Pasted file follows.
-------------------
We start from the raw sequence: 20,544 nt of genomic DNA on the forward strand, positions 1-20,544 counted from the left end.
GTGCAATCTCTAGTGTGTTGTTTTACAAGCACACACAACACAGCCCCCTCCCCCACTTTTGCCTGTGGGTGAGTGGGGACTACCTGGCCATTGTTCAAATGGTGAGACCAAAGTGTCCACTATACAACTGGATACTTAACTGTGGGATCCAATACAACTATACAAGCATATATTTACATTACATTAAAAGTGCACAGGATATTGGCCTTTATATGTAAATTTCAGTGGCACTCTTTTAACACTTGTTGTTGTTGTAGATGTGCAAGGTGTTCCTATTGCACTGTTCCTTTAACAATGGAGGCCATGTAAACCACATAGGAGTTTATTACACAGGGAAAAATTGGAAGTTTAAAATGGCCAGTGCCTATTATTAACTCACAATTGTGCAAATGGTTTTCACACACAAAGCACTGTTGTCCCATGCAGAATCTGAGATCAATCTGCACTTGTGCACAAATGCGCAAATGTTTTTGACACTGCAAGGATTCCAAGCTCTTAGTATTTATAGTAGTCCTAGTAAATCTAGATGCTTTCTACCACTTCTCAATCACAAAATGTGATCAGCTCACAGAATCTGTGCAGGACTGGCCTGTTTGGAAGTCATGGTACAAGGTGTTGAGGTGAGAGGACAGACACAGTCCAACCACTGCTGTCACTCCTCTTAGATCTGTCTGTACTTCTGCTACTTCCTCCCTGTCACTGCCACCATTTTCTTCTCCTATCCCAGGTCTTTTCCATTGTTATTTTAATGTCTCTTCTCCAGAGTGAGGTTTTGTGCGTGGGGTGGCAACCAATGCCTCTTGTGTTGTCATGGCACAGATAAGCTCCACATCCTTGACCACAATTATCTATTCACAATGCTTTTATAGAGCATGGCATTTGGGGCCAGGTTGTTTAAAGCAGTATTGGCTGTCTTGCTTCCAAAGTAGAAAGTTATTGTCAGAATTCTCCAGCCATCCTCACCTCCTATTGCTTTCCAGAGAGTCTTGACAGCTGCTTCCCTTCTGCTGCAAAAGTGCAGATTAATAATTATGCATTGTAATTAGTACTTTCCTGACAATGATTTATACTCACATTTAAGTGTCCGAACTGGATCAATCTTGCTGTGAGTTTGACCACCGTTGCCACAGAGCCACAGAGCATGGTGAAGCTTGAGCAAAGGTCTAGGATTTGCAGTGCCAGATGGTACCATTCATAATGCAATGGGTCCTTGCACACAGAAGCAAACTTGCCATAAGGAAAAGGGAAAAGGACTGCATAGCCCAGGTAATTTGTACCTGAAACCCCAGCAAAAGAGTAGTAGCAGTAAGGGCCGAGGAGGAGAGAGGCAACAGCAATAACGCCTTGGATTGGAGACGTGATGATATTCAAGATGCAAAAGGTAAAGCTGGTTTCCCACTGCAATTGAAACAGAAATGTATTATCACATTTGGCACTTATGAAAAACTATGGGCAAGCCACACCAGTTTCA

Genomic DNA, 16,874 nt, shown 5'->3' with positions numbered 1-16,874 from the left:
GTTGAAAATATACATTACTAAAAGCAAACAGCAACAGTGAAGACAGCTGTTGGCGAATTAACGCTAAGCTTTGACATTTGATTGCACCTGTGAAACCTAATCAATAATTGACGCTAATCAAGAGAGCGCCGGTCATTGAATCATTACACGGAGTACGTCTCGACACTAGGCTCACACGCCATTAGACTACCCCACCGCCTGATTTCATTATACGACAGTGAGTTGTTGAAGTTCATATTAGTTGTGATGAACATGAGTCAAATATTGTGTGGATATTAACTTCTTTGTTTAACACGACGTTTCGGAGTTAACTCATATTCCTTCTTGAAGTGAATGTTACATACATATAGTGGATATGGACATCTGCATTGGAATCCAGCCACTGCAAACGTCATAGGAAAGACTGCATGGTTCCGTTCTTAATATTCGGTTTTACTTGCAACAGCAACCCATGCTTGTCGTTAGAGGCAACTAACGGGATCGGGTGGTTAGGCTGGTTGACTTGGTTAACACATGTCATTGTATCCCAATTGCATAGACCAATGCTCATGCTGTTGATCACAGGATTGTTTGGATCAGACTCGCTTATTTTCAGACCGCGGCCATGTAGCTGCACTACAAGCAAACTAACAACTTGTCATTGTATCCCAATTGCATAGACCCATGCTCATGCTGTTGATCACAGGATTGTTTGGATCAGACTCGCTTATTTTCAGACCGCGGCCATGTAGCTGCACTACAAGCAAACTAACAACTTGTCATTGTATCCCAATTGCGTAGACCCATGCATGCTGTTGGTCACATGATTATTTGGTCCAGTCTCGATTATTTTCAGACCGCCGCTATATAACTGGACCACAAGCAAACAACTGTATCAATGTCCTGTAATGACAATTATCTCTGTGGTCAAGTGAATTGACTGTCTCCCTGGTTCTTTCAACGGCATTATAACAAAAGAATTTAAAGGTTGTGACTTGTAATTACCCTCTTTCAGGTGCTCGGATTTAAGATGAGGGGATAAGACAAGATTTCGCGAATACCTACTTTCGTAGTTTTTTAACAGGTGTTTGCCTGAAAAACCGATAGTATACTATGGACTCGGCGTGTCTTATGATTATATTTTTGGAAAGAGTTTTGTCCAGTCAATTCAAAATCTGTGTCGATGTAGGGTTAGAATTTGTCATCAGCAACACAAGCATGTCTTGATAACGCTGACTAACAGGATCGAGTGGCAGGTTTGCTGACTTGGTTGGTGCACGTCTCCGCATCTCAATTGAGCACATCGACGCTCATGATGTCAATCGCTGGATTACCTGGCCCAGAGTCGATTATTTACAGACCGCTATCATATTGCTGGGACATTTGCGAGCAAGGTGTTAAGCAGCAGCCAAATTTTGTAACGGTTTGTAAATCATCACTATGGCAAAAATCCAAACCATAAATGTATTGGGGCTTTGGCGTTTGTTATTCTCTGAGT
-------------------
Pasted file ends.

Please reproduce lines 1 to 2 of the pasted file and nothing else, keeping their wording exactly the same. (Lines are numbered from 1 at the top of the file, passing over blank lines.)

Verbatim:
We start from the raw sequence: 20,544 nt of genomic DNA on the forward strand, positions 1-20,544 counted from the left end.
GTGCAATCTCTAGTGTGTTGTTTTACAAGCACACACAACACAGCCCCCTCCCCCACTTTTGCCTGTGGGTGAGTGGGGACTACCTGGCCATTGTTCAAATGGTGAGACCAAAGTGTCCACTATACAACTGGATACTTAACTGTGGGATCCAATACAACTATACAAGCATATATTTACATTACATTAAAAGTGCACAGGATATTGGCCTTTATATGTAAATTTCAGTGGCACTCTTTTAACACTTGTTGTTGTTGTAGATGTGCAAGGTGTTCCTATTGCACTGTTCCTTTAACAATGGAGGCCATGTAAACCACATAGGAGTTTATTACACAGGGAAAAATTGGAAGTTTAAAATGGCCAGTGCCTATTATTAACTCACAATTGTGCAAATGGTTTTCACACACAAAGCACTGTTGTCCCATGCAGAATCTGAGATCAATCTGCACTTGTGCACAAATGCGCAAATGTTTTTGACACTGCAAGGATTCCAAGCTCTTAGTATTTATAGTAGTCCTAGTAAATCTAGATGCTTTCTACCACTTCTCAATCACAAAATGTGATCAGCTCACAGAATCTGTGCAGGACTGGCCTGTTTGGAAGTCATGGTACAAGGTGTTGAGGTGAGAGGACAGACACAGTCCAACCACTGCTGTCACTCCTCTTAGATCTGTCTGTACTTCTGCTACTTCCTCCCTGTCACTGCCACCATTTTCTTCTCCTATCCCAGGTCTTTTCCATTGTTATTTTAATGTCTCTTCTCCAGAGTGAGGTTTTGTGCGTGGGGTGGCAACCAATGCCTCTTGTGTTGTCATGGCACAGATAAGCTCCACATCCTTGACCACAATTATCTATTCACAATGCTTTTATAGAGCATGGCATTTGGGGCCAGGTTGTTTAAAGCAGTATTGGCTGTCTTGCTTCCAAAGTAGAAAGTTATTGTCAGAATTCTCCAGCCATCCTCACCTCCTATTGCTTTCCAGAGAGTCTTGACAGCTGCTTCCCTTCTGCTGCAAAAGTGCAGATTAATAATTATGCATTGTAATTAGTACTTTCCTGACAATGATTTATACTCACATTTAAGTGTCCGAACTGGATCAATCTTGCTGTGAGTTTGACCACCGTTGCCACAGAGCCACAGAGCATGGTGAAGCTTGAGCAAAGGTCTAGGATTTGCAGTGCCAGATGGTACCATTCATAATGCAATGGGTCCTTGCACACAGAAGCAAACTTGCCATAAGGAAAAGGGAAAAGGACTGCATAGCCCAGGTAATTTGTACCTGAAACCCCAGCAAAAGAGTAGTAGCAGTAAGGGCCGAGGAGGAGAGAGGCAACAGCAATAACGCCTTGGATTGGAGACGTGATGATATTCAAGATGCAAAAGGTAAAGCTGGTTTCCCACTGCAATTGAAACAGAAATGTATTATCACATTTGGCACTTATGAAAAACTATGGGCAAGCCACACCAGTTTCA